Teacher Value Added and Gender Gaps on Educational Outcomes
with Marc Riudavets

This paper estimates teacher value added (TVA) models to study differences inteacher effectiveness for male and female students. Taking advantage of rich admin-istrative data from Chile, we build a unique dataset that allows us to link studentswith their eighth-grade math and reading teachers, and follow them in high schooland in their transition to higher education. We estimate TVA in test scores and inan educational attainment index, and show that differences on teacher effectivenessexplain an important part of the gender gaps we observe on standardized tests andon postsecondary education trajectories. Next, using survey data covering the uni-verse of eight grade students and their math teachers, we explore whether teachers’characteristics and practices explain the differences that we document on teacher effectiveness. Although we do not find important differences in the relationship between teachers’ practices and their effectiveness for male and female students, we do find significant associations that suggest that certain teaching practices benefit both male and female students.

Inequality in College Applications: Evidence from Three Continents (Draft coming soon)
with Adam Altjmed, Aspacia Bizopoulou, Martti Kaila, Christopher Neilson, Sebastián Otero, and Xiaoyang Ye

This paper combines rich administrative data on college applications from seven very different countries: Brazil, Chile, China, Croatia, Finland, Greece, and Sweden. In all these countries, an important share of colleges select their students through centralized admission systems that only consider students' preferences and academic performance. We use these data to study differences in preferences for colleges and majors by gender and socioeconomic status. We find important differences both across the gender and socioeconomic dimensions. In all countries, female students are more likely to apply to health and education majors. Male students, on the other hand, are more likely to apply to STEM majors. These differences persist along the whole distribution of academic ability. Differences in preferences for fields of study are less prominent when comparing individuals from different socioeconomic backgrounds. However, we do find that conditional on academic ability, students from low-SES households apply to less selective programs. These differences could be important to understand some of the inequeality we observe in labor market trajectories. Finally, in none of the countries we study applicants to education programs come from the top of the ability distribution. However, whereas in most of them applicants trend to come from middle- and low-SES backgrounds, in Finland there is an important share of them who come from a high-SES background.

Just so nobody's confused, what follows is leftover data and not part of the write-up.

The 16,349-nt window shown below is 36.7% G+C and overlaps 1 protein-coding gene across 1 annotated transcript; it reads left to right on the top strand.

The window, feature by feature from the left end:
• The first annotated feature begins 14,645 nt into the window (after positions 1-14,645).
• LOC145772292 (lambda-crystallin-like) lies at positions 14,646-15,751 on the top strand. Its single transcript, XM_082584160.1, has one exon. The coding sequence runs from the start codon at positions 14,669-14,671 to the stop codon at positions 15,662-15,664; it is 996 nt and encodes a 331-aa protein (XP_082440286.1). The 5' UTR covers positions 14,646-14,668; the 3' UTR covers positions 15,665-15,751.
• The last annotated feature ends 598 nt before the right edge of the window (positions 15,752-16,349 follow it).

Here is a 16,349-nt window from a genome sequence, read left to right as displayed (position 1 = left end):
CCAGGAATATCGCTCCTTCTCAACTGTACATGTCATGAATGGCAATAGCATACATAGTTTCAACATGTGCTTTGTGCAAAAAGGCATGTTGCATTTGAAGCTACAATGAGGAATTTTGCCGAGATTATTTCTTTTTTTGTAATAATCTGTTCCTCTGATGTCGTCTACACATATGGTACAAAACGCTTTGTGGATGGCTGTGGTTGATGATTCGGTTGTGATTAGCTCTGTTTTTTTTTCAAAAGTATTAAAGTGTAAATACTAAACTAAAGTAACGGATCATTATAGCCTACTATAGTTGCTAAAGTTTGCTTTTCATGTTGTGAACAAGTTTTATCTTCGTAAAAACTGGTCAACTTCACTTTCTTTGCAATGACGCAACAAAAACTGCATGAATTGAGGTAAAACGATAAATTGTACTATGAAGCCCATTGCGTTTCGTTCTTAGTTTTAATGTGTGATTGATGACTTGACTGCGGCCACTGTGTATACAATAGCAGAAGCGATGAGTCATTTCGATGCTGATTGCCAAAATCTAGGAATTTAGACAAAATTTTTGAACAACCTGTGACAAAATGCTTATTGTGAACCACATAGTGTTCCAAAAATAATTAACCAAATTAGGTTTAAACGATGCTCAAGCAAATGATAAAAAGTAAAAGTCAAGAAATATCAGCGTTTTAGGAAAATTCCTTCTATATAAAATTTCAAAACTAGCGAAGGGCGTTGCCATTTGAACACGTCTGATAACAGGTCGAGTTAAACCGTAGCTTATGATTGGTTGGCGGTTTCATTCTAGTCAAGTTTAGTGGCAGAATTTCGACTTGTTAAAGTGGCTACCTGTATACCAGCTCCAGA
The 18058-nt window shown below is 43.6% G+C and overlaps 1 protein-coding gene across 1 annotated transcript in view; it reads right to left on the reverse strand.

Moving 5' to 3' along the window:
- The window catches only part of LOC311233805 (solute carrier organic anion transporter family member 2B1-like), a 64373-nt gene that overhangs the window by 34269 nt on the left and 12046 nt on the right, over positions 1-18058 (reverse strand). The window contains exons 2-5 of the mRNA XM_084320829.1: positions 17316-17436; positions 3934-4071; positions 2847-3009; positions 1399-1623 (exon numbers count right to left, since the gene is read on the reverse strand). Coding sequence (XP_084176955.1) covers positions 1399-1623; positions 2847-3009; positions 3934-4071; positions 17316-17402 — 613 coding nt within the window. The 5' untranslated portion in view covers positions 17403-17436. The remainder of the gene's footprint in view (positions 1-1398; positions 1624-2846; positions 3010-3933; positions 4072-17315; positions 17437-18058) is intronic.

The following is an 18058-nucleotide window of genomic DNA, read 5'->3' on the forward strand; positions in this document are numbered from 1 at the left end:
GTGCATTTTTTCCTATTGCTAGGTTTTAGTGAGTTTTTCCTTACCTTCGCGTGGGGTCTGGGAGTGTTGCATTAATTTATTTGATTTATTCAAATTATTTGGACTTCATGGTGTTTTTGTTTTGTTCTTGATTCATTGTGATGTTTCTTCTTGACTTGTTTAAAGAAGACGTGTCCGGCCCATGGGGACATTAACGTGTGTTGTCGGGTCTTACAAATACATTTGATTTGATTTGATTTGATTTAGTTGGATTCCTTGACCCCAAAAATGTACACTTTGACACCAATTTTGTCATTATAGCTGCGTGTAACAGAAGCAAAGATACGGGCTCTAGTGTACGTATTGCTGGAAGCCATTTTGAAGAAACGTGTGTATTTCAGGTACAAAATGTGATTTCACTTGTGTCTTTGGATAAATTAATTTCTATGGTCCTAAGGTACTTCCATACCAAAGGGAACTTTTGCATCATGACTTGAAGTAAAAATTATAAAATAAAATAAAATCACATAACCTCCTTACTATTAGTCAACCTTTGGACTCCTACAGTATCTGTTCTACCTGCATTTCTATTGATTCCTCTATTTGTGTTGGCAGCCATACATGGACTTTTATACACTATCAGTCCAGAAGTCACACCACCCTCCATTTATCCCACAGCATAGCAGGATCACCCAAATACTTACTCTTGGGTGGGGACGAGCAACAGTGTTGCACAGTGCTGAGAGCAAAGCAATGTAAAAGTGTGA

STEM-Moms: Intergenerational Transmission of Preferences for STEM Majors
with Christopher Neilson and Seth Zimmerman

We use data covering more than five decades of college applications from Chile to study the evolution of the gender gap on STEM majors. We then take advantage of family links that allow us to link mothers and their children, and exploiting sharp admission cutoffs, we study how having a mother marginally admitted into a STEM major affects the college applications of their sons and daughters. Preliminary results indicate that daughters whose mothers were marginally admitted to STEM majors are more likely to enroll in STEM majors themselves. We find no significant changes on the applications of sons. These preliminary results suggest that policies designed to close the gender gap in STEM majors could also have an indirect effect on the next generation.

(Dis)Connecting People: Labor Market Consequences of the Nokia Decline
with Jarkko Harju and Tuomas Matikka

This paper exploits a large shock that affected the Finnish telecommunications industry— i.e., the launch of the iPhone and the decline of Nokia that followed—to study how different types of displaced workers responded to the shock. Using Finnish administrative registers we are able to follow individuals displaced from Nokia for up to eight years after the shock. Preliminary analyses show that although all displaced workers suffered important losses in the labor market, high skilled individuals were more likely to recover. In addition, many high skilled workers eligible to receive seed capital as part of their exit agreement, started new businesses. In comparison to other firms started by similar individuals around the same time, the firms started by ex-Nokia employees have higher survival rates and higher annual turnover.